Safety Management: A Qualitative Systems Approach
CRC Press, May 15, 2003 - Technology & Engineering - 240 pages
Professionals striving for accident reduction must deal with systems in which both technical and human elements play equal and complementary roles. However, many of the existing techniques in ergonomics and risk management concentrate on plant and technical issues and downplay human factors and "subjectivity." Safety Management: A Qualitative Systems Approach describes a body of theories and data that addresses safety by drawing on systems theory and applied psychology, stressing the importance of human activity within systems. It explains in detail the central roles of social consensus and reliability and the nature of verbal reports and functional discourse.
This text presents a new approach to safety management, offering a path to both greater safety and to economic savings. It presents a series of methodological tools that have proven to be reliable through extensive use in the rail and nuclear industries. These methods allow organizational and systems failures to be analyzed much more effectively in terms of quantity, precision, and usefulness.
The concepts and tools described in this book are particularly valuable for reliability engineers, risk managers, human factors specialists, and safety managers and professionals in safety-critical organizations.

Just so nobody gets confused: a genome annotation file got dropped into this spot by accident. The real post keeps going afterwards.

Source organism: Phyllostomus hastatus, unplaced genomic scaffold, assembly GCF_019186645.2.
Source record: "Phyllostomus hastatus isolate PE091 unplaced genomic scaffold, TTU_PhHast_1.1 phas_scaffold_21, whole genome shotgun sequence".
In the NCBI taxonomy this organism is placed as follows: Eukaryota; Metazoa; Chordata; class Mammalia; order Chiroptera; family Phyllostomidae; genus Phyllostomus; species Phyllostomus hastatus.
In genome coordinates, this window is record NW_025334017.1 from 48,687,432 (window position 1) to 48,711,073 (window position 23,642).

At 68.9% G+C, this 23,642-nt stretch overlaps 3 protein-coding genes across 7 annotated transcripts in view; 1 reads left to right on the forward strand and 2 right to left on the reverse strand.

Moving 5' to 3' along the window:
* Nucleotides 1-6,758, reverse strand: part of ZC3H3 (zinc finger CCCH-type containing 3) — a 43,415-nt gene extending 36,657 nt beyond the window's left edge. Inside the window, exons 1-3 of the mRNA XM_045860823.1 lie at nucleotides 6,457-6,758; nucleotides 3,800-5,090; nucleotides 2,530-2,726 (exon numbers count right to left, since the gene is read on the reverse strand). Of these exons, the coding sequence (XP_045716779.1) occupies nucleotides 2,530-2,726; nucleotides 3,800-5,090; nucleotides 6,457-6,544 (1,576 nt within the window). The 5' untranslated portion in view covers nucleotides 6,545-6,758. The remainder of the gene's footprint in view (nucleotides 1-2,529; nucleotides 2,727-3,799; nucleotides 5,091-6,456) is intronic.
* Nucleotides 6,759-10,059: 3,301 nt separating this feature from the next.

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Safety risk and responsibility
Safety subjectivity and imagination
Predictive validity of near misses 4 i
Testing the hypothesis
Confidential reporting as an approach to collecting
Numbers and words in safety management
Hermeneutics and accident reports
Causal attribution and safety management
Other editions - View all
accidents action actually agree analysis approach argued arousal attempt attribution attribution theory behaviour causal Chapter CIRAS coders codes assigned coefficient cognitive cognitivism cognitivist common cause hypothesis confidential connectionism connectionist consequences context correlation database definition described discourse discussed drivers example experience external fact feedback frequency frontline function GOFAI Heinrich hermeneutic human error human factors human reliability incident individual industry inter-rater consensus inter-rater reliability interpretation investigation involved J.J. Gibson Kappa Kappa coefficient language meaning mental models minor events miss reporting objective operator organisation patterns performed predictive problem psychology qualitative data Rasmussen raters ratio raw agreement reliability reporting system representation Ricoeur risk rules s/he safety culture safety management safety reports self-serving bias simply situation social SPADs specific staff statistical subjective supervisors taxonomy technical techniques theory thermostat things tion train trial triangulation University of Strathclyde whilst words